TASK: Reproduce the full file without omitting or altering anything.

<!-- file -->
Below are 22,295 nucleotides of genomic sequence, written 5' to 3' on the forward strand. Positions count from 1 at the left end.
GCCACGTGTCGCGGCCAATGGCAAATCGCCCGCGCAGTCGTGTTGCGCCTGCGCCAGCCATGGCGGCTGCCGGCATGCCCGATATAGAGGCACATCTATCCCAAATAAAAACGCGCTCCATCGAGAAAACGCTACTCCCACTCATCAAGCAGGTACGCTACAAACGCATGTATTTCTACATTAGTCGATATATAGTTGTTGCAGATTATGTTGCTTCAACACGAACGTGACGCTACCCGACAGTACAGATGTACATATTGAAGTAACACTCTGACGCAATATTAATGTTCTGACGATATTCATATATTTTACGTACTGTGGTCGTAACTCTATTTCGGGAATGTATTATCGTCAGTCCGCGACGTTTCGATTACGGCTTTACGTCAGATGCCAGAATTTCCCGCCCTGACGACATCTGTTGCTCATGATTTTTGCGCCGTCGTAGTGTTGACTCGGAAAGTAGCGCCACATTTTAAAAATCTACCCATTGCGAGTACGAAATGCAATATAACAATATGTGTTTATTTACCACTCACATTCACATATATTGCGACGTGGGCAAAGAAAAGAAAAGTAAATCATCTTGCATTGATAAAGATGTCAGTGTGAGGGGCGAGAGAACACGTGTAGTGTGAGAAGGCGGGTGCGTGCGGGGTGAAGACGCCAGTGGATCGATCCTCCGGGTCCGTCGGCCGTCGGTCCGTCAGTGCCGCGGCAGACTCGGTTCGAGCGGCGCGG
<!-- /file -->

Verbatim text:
Below are 22,295 nucleotides of genomic sequence, written 5' to 3' on the forward strand. Positions count from 1 at the left end.
GCCACGTGTCGCGGCCAATGGCAAATCGCCCGCGCAGTCGTGTTGCGCCTGCGCCAGCCATGGCGGCTGCCGGCATGCCCGATATAGAGGCACATCTATCCCAAATAAAAACGCGCTCCATCGAGAAAACGCTACTCCCACTCATCAAGCAGGTACGCTACAAACGCATGTATTTCTACATTAGTCGATATATAGTTGTTGCAGATTATGTTGCTTCAACACGAACGTGACGCTACCCGACAGTACAGATGTACATATTGAAGTAACACTCTGACGCAATATTAATGTTCTGACGATATTCATATATTTTACGTACTGTGGTCGTAACTCTATTTCGGGAATGTATTATCGTCAGTCCGCGACGTTTCGATTACGGCTTTACGTCAGATGCCAGAATTTCCCGCCCTGACGACATCTGTTGCTCATGATTTTTGCGCCGTCGTAGTGTTGACTCGGAAAGTAGCGCCACATTTTAAAAATCTACCCATTGCGAGTACGAAATGCAATATAACAATATGTGTTTATTTACCACTCACATTCACATATATTGCGACGTGGGCAAAGAAAAGAAAAGTAAATCATCTTGCATTGATAAAGATGTCAGTGTGAGGGGCGAGAGAACACGTGTAGTGTGAGAAGGCGGGTGCGTGCGGGGTGAAGACGCCAGTGGATCGATCCTCCGGGTCCGTCGGCCGTCGGTCCGTCAGTGCCGCGGCAGACTCGGTTCGAGCGGCGCGG